A DUCKLING quartet have hatched after builders found eggs at the Perth Stadium construction site recently.
Kanyana Wildlife Rehabilitation Centre hospital manager Tasha Hennings said workers found the eggs on site and took them to the Lesmurdie centre, warmly wrapped, on August 31.
Miss Hennings said the eggs had to be removed from the construction site, and simply moving them nearby was not an option as the mother duck, which ran away, would not have returned to them.
Caught on video, two of the Pacific black duck eggs hatched on September 4 and the other two ducklings cracked out of their shells on September 5.
After a couple more days of observation, volunteer carer Katrina Anderson took them to her home in Camillo, where they will stay until ready to be released back to the wild in a few weeks.
“They will need about eight weeks in care in total,” Miss Hennings said.
“Ducks thankfully are one of the easiest ones – they already know how to eat; they already know how to drink.”
The centre has already had almost 60 ducklings come into care this spring, the first species in the baby bird season.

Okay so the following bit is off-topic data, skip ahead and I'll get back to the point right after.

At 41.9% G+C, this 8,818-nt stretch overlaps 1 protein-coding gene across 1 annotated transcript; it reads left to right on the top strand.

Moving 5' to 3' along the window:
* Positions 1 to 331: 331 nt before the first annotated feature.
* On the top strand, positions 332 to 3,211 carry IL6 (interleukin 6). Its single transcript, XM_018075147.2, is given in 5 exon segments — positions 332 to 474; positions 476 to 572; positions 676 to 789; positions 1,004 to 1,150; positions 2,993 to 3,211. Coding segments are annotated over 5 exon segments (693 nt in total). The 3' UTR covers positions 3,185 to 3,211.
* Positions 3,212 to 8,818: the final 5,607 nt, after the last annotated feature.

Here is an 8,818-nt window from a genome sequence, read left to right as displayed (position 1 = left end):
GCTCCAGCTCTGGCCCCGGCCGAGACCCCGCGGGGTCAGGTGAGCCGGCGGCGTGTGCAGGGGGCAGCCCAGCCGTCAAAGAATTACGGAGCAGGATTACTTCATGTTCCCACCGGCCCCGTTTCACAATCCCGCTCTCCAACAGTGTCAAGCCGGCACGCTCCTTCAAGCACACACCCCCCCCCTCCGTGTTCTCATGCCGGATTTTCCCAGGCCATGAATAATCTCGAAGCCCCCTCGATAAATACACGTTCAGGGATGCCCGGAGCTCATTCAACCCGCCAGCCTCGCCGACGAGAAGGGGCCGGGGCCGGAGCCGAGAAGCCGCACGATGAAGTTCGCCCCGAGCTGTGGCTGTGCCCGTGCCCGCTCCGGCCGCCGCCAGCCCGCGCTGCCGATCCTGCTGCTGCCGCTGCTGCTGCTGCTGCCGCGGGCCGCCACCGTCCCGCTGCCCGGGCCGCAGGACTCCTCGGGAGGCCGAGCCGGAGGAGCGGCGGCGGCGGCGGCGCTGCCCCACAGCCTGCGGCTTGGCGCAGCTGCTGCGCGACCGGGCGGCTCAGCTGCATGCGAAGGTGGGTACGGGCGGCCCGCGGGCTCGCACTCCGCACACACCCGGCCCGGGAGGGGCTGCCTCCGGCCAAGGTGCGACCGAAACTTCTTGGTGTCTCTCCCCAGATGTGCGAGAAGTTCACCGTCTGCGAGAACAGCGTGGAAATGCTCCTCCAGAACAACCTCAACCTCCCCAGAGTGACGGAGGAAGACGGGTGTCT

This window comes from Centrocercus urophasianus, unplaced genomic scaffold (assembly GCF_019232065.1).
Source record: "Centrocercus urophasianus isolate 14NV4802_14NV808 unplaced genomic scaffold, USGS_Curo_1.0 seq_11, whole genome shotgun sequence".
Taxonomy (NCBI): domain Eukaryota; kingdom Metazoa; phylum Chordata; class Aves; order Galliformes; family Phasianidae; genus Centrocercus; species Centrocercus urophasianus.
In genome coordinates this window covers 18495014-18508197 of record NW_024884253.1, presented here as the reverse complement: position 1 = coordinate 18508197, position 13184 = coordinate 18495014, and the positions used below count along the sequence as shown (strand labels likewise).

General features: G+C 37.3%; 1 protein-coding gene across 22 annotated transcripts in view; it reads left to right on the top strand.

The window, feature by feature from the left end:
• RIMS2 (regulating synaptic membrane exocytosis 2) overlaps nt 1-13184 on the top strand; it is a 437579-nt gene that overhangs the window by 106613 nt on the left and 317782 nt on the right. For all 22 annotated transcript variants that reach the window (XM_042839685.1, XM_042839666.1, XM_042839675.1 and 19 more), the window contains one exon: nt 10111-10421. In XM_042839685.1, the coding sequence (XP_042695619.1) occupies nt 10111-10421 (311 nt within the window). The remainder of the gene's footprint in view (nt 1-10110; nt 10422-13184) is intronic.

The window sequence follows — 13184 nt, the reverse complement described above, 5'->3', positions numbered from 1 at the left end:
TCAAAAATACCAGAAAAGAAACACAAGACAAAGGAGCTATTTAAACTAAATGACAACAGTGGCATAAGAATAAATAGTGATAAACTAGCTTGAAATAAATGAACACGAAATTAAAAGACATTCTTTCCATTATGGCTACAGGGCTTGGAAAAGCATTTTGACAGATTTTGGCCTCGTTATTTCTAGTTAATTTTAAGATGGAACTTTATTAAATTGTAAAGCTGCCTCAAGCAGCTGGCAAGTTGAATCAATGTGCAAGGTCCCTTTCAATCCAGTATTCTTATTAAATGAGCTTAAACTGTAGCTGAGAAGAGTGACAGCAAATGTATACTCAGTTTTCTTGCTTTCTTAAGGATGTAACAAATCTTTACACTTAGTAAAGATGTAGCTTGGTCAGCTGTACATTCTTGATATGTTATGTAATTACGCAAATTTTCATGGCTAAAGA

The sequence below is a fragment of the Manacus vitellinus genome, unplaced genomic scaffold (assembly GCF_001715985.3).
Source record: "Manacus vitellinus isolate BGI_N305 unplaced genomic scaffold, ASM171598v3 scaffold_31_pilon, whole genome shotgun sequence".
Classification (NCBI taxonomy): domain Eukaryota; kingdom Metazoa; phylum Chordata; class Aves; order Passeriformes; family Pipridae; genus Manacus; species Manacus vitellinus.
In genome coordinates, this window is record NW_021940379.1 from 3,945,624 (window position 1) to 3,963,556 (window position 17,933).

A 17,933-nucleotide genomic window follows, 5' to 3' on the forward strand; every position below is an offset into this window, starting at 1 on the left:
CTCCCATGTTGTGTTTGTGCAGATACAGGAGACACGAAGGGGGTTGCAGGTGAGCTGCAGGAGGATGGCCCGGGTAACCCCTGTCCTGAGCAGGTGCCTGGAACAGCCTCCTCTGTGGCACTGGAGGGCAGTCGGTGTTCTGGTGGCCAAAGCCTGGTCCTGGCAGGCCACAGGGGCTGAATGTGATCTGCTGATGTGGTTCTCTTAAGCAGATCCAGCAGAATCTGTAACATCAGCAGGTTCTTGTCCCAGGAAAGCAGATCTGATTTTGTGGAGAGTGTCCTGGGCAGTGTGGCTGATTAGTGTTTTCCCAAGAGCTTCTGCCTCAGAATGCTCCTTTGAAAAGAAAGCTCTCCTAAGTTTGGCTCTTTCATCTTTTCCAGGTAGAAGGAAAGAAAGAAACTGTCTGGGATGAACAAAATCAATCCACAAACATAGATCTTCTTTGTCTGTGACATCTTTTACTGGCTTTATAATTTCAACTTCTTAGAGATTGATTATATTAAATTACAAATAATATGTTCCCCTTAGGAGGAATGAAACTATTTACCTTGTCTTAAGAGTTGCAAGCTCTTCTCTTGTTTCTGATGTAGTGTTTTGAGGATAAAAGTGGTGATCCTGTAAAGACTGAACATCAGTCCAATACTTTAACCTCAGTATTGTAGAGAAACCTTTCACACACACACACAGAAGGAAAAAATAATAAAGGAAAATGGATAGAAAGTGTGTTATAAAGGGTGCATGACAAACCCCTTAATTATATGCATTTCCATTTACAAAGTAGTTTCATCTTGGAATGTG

“Within the next couple of months we are just going to be full of baby birds,” Miss Hennings said, adding many would be honeyeaters, ravens and magpies.
She said if people found ducklings they should ensure they are abandoned or injured before taking them to a wildlife rescue centre, and avoid cuddling them.
“Ducklings imprint very easily,” she said.
“If someone cuddles them, they will really bond with people then they believe (that person is) mum and forget they are ducks.”
The Department of Parks and Wildlife (DPaW) reminded the public to be aware of duck families moving around and to remain cautious on roads and cycle paths this month.
Wildlife officer Karen Smith said ducks and ducklings often crossed busy roads between nesting sites and wetlands.
“Vehicle users and cyclists should exercise caution on the roads at this time of year and slow down, especially on roads close to water bodies,” she said.
“Ducks have been known to bring major highways and even the Mitchell Freeway to a halt.
“While we understand people want to help ducklings in distress, we are asking them not to put themselves in potentially dangerous situations.”
Ms Smith said it was best not to interfere or pick the birds up.
“This can result in the mother taking off and abandoning the ducklings,” she said.
Ms Smith also said it was common to see ducks and their hatchlings in backyard swimming pools.
Call Kanyana on 9291 3900 or the DPaW Wildcare Helpline on 9474 9055 to report sick or injured wildlife.